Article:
My cruise ship, the incredible Silversea Silver Spirit (I miss it already) had it listed as a potential excursion during our 8-hour stop in Sicily the other day so I checked it out on google images (what did we do before google, I haven’t a clue) and thought, Wow. Then I got there and thought, “Double Wow.”
The name comes from the Greek words for bulls head, as they thought the land was shaped in that fashion. Maybe so. Maybe not. But our tour guide told us it was perhaps the original international tourist centre, attracting moneyed society types on the “Grand Tour” of Europe and also bringing in such names as King George and the German Kaiser.
It’s a town perched high on a cliff a couple hundred metres above the Mediterranean, maybe 40 minutes south of Messina. Apparently it was built up there to provide safe harbour, so to speak, from marauding pirates back in the day when the Greeks were taking over the Mediterranean. You wind your way up some very steep and very windy and just a little scary roads, bridges and tunnels, with fabulous views, and then find yourself in a giant parking lot with a million buses, even on a weekday in October. It was crowded, but not crazy crowded.
The main street, Corso Umberto, has a few t-shirt shops but mostly lovely stores selling beautiful purses, men’s clothing. There are a couple of fine churches but the views command more attention in my book; lovely stretches out towards Calabria in southern Italy and down along the coast of Sicily. There are a series of small alleyways leading both ways off the main streets, some quite tiny and some larger ones that lead to small hotels or shops or fine-looking restaurants with patios. There’s a huge cliff looming over the town, with the remnants of an old castle. And there are flowers everywhere; balconies strewn with bougainvillea in vivid shades of pink, orange and purple. It’s quite stunning, even with all the commerce and people milling about.
As great as the village is, it can’t even hold a candle to the Greek Theatre on the edge of town. I’ve been to a lot of great places, including the Parthenon in Greece, and this is one of the finest ancient theatres you’ll find on the planet. The Greeks built a large amphitheatre on the hill, with breathtaking views down the hillside and then along the coast. It would’ve been a stunning place to watch a production, and we were told it held 5,400 spectactors in Greek times.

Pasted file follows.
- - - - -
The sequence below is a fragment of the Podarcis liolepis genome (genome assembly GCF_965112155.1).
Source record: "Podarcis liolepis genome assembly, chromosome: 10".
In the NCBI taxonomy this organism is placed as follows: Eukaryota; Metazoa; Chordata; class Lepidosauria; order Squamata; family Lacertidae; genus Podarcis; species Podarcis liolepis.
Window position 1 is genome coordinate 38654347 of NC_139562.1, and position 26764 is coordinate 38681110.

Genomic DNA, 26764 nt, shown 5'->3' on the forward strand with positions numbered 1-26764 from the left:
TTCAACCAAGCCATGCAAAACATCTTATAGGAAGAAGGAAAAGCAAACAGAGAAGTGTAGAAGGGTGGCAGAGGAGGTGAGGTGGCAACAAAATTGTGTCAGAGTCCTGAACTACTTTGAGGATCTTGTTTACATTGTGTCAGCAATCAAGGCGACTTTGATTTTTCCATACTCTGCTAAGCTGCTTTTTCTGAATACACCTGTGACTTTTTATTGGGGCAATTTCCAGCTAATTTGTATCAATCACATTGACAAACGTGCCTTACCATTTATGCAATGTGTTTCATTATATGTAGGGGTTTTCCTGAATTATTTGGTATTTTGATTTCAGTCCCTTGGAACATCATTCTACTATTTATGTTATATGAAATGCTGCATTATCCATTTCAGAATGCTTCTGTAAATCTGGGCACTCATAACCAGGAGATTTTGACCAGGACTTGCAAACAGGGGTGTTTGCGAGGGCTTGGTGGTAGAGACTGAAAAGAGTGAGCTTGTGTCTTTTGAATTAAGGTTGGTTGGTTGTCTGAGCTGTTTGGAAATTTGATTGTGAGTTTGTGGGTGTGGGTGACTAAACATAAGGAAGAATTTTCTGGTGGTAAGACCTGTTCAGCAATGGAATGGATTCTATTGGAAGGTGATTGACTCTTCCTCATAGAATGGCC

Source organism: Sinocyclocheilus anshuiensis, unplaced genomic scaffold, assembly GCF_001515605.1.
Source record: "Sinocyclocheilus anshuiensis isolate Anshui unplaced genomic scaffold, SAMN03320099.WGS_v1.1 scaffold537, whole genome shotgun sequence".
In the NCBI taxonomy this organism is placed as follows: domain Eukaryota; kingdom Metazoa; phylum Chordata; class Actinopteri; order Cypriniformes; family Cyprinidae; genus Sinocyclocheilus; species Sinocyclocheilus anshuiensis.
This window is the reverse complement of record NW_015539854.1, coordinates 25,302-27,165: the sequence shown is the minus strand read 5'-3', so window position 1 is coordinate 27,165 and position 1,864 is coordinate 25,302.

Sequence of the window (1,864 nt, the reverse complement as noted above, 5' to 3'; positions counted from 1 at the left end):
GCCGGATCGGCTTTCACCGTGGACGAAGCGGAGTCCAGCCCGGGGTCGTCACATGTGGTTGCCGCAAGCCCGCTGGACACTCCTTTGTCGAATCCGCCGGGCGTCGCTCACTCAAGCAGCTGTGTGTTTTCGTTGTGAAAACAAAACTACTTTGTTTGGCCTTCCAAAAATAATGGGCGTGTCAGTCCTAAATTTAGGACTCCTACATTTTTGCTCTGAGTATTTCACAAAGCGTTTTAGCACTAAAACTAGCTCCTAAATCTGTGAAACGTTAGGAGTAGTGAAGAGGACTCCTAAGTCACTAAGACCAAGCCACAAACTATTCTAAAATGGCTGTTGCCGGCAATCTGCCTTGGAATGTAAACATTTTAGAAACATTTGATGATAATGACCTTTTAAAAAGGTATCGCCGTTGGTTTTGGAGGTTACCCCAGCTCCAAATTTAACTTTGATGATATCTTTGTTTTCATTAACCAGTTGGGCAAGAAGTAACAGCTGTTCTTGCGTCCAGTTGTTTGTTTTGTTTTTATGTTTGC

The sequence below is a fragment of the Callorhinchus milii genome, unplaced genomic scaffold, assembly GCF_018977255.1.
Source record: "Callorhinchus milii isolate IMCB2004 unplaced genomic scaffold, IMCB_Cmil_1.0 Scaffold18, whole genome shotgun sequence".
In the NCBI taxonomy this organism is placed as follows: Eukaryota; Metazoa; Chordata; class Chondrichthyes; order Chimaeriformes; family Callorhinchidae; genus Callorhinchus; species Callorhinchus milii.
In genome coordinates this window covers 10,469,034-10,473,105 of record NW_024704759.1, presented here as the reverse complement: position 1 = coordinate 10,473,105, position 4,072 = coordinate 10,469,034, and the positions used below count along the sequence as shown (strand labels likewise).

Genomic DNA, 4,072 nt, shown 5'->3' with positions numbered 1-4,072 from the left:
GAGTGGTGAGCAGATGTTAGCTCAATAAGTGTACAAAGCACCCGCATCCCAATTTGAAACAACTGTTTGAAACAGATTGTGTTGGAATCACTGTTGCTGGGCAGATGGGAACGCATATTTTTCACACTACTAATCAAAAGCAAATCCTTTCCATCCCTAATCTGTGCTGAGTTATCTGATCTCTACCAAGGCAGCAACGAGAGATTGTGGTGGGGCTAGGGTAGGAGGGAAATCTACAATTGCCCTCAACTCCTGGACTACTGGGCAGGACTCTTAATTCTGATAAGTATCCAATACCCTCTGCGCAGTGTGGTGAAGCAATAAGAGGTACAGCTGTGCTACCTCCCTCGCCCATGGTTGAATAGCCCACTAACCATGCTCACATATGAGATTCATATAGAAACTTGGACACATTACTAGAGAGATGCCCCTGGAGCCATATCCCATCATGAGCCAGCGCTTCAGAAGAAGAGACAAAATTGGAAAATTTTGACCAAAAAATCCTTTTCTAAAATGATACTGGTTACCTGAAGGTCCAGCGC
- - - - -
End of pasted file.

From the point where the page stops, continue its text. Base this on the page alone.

The Romans came along and tore up some of the seats and also built huge columns behind the stage and up around the top, giving the place a combined Greco-Roman influence that’s hugely impressive. Many of the columns have disappeared due to the ravages of time, but that only adds to the mystique. The views from the small park-like area above the theatre also are stunning, so don’t limit yourself to the theatre area proper.
Back in town, only a few feet from the theatre, the shops are quite pretty. Sure, there are places selling The Godfather aprons and Forza Italia soccer shirts, but you also can find Kiko makeup from Milano and Furla and beautiful blue suede shoes for men, plus places selling cute earrings shaped like everything from Vespa’s to baby buggies and ketchup bottles. We stopped at La Gelateria Bar for two large scoops of gelato (chocolate and raspberry flavours) for 2.50 Euros; less than $4.
We only had a few hours but it would be easy to lose yourself for a few days in the cafes and churches and courtyards. Not to mention the Greek Theatre, which must be magical at sunset.
I didn’t see much of Messina but there’s a cool astronomical clock that puts on a big show at noon each day and some graceful architecture. It’s not a big stop on the tourist circuit but appears to have some charm.
The big draw is Taormina, and now I get it. And would love to go back.
NEXT UP: A short stop in Sorrento and goodbye to the Silversea Silver Spirit